It’s hard to believe that 2015 is almost over, but here we are, ready to say goodbye to another year and to start planning our adventures for 2016. So, what’s hot for 2016? Which adventures should be on our bucket lists? I have a few suggestions for your New Year’s adventures, in no particular order.
2016 will be an interesting and exciting year for Myanmar; after the election of Aung San Suu Kyi, Myanmar’s future is looking brighter than ever. This country, still relatively new to tourism, is the perfect mix of off-the-beaten path adventures, and crowded backpacker haunts. Make backpacking friends in Bagan, revel in the peace and beauty of solo exploration in northern Myanmar, meet friendly locals, and devour as much tea leaf salad as you can!
Responsible tourism is an ongoing trend, and more backpackers are realizing that they have the power to discourage damaging tourism practices like riding elephants. When travelling to countries in Southeast Asia, opt to visit an elephant sanctuary that discourages the riding of elephants. A good choice is Elephant Nature Park in northern Thailand.
With the 2016 summer olympics taking place in Rio de Janeiro, Brazil should definitely be on everyone’s new year’s bucket list — even if you have no desire to actually see the olympics. Rio will be crowded and crazy during the olympics, so if you’re not into crowds and wild parties, consider visiting just before, or shortly afterward. Either way, this is sure to be an interesting year in Rio de Janeiro.
Forget Iceland, Scotland’s Isle of Skye is where #natureporn is at it’s finest. The best time to visit is in the spring, May in particular, when the foliage is green, the weather is good, the flowers are blooming and the fairy pools are calm and crystal clear. Of course, autumn and winter are also beautiful times of year in this magical paradise.
Now open to US travellers, 2016 is the perfect year to visit Cuba before commercialism rolls in and starts to change things. As tourism increases, classic Cuba will disappear, now is the time to explore the streets of Havana, admiring the classic cars and the architecture, learning about the culture, and possibly stuffing your bags full of hand-rolled cigars.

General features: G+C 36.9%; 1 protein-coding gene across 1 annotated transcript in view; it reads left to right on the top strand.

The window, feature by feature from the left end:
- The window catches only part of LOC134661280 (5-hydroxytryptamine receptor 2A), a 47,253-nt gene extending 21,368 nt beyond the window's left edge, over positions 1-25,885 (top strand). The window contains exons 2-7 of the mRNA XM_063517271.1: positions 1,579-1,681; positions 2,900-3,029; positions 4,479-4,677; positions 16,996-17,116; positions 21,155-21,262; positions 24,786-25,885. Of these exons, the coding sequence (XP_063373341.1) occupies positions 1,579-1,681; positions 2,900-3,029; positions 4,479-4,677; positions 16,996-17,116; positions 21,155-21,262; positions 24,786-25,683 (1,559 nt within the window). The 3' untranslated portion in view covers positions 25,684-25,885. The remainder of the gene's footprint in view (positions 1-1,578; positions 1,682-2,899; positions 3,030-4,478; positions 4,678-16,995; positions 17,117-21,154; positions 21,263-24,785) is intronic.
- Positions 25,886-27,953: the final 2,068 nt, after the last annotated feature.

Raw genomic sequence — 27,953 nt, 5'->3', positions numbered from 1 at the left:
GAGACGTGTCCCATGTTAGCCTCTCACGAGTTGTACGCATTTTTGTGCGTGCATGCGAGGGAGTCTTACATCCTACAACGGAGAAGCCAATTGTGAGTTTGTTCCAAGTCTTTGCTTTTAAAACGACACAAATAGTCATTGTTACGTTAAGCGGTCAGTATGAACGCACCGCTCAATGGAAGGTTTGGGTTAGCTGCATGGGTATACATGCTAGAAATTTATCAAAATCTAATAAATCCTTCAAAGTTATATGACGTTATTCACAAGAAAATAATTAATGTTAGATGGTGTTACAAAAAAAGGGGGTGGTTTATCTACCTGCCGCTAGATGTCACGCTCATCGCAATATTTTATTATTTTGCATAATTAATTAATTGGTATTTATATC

It’s been several months since an earthquake destroyed villages in Nepal, and while the country is still rebuilding, it’s important for tourism to return. Consider joining a rebuilding project — Global Volunteer Network is a very reputable organization and offers a 2-week or 4-week placement programs — and gain a greater understanding of the Nepalese people and culture. If voluntourism is not your cup of tea, consider booking treks with local companies and suppliers where your money will directly help the local economy, rather than giving your funds away to big businesses with minimal local impact.
Hiking the Camino de Santiago is not an easy task, but it’s one of the more rewarding ones. In 2014 over 230,000 people made the pilgrimage to Cathedral of Santiago de Compostela in Galicia, Spain. There are several routes to the cathedral, many start in Jaca or Pamplona. Some start in France, others in Portugal. Whichever route you choose, be prepared for hard days, blisters, wine, and interesting stories.
The oldest city in Canada, travelling to Québec City can feel as though you’re travelling to Europe. In the old city the buildings have a mixture of British and French influences. Unlike the rest of Canada, Québec City goes by the 24-hour clock, and uses comas instead of periods when displaying prices. Croissants and chocolat chaud (hot chocolate) are bountiful. Speaking French is not a prerequisite for visiting, as many locals who work in the old city, and some of the surrounding neighbourhoods, speak English. That being said, making an effort in terms of speaking French will always have a positive impact.
A no-go country for many years, tourism in Iran is slowly opening up, and you’ll be delighted to know that it is not as horrible as the media would have us believe! Couchsurfing is a big deal in Iran, and a great way to meet locals and learn about their culture. Venture into the outer reaches of the country, visit the old silk road cities, make time to talk to the locals. Iranians are quite friendly and hospitable.
Oaxaca is quickly becoming a new backpacker and digital nomad hotspot, with several travel bloggers relocating to the city in early 2016. Known as one of Mexico’s top culinary cities, Oaxaca is also rich with culture and history. It’s location guarantees warm days, but also cooler nights, something that is a welcome gift for those who don’t wish to sweat day and night. When visiting Oaxaca be sure to visit the ruins of Monte Albán, and the villages near the city (each one has a different specialty or craft; like black pottery, weaving, and more).
Which destinations are on your bucket list for 2016? Tweet us @bootsnall